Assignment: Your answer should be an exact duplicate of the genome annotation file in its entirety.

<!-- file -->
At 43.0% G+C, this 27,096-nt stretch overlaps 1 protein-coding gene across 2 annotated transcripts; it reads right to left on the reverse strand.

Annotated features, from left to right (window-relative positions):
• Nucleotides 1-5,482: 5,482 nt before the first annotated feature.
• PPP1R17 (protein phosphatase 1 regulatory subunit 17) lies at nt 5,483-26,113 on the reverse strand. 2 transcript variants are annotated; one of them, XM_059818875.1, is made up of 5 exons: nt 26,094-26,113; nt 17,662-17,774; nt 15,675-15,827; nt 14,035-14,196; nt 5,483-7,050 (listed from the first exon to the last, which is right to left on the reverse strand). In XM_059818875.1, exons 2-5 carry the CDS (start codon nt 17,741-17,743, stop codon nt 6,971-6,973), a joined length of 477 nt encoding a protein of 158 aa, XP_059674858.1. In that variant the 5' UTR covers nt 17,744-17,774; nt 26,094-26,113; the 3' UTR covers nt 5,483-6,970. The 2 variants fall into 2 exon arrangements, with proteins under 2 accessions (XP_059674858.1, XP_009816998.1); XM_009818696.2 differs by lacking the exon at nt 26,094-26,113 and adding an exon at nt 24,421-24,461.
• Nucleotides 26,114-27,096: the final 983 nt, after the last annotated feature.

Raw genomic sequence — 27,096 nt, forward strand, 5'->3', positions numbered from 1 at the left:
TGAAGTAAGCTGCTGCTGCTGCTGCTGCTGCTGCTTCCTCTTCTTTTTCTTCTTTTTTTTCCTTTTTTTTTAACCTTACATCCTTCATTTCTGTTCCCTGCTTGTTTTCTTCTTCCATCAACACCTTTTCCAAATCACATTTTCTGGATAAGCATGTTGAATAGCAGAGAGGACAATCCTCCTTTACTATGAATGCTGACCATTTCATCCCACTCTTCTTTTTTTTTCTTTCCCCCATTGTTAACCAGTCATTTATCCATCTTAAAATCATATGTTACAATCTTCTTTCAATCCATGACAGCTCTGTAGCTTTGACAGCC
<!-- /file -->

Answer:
At 43.0% G+C, this 27,096-nt stretch overlaps 1 protein-coding gene across 2 annotated transcripts; it reads right to left on the reverse strand.

Annotated features, from left to right (window-relative positions):
• Nucleotides 1-5,482: 5,482 nt before the first annotated feature.
• PPP1R17 (protein phosphatase 1 regulatory subunit 17) lies at nt 5,483-26,113 on the reverse strand. 2 transcript variants are annotated; one of them, XM_059818875.1, is made up of 5 exons: nt 26,094-26,113; nt 17,662-17,774; nt 15,675-15,827; nt 14,035-14,196; nt 5,483-7,050 (listed from the first exon to the last, which is right to left on the reverse strand). In XM_059818875.1, exons 2-5 carry the CDS (start codon nt 17,741-17,743, stop codon nt 6,971-6,973), a joined length of 477 nt encoding a protein of 158 aa, XP_059674858.1. In that variant the 5' UTR covers nt 17,744-17,774; nt 26,094-26,113; the 3' UTR covers nt 5,483-6,970. The 2 variants fall into 2 exon arrangements, with proteins under 2 accessions (XP_059674858.1, XP_009816998.1); XM_009818696.2 differs by lacking the exon at nt 26,094-26,113 and adding an exon at nt 24,421-24,461.
• Nucleotides 26,114-27,096: the final 983 nt, after the last annotated feature.

Raw genomic sequence — 27,096 nt, forward strand, 5'->3', positions numbered from 1 at the left:
TGAAGTAAGCTGCTGCTGCTGCTGCTGCTGCTGCTTCCTCTTCTTTTTCTTCTTTTTTTTCCTTTTTTTTTAACCTTACATCCTTCATTTCTGTTCCCTGCTTGTTTTCTTCTTCCATCAACACCTTTTCCAAATCACATTTTCTGGATAAGCATGTTGAATAGCAGAGAGGACAATCCTCCTTTACTATGAATGCTGACCATTTCATCCCACTCTTCTTTTTTTTTCTTTCCCCCATTGTTAACCAGTCATTTATCCATCTTAAAATCATATGTTACAATCTTCTTTCAATCCATGACAGCTCTGTAGCTTTGACAGCC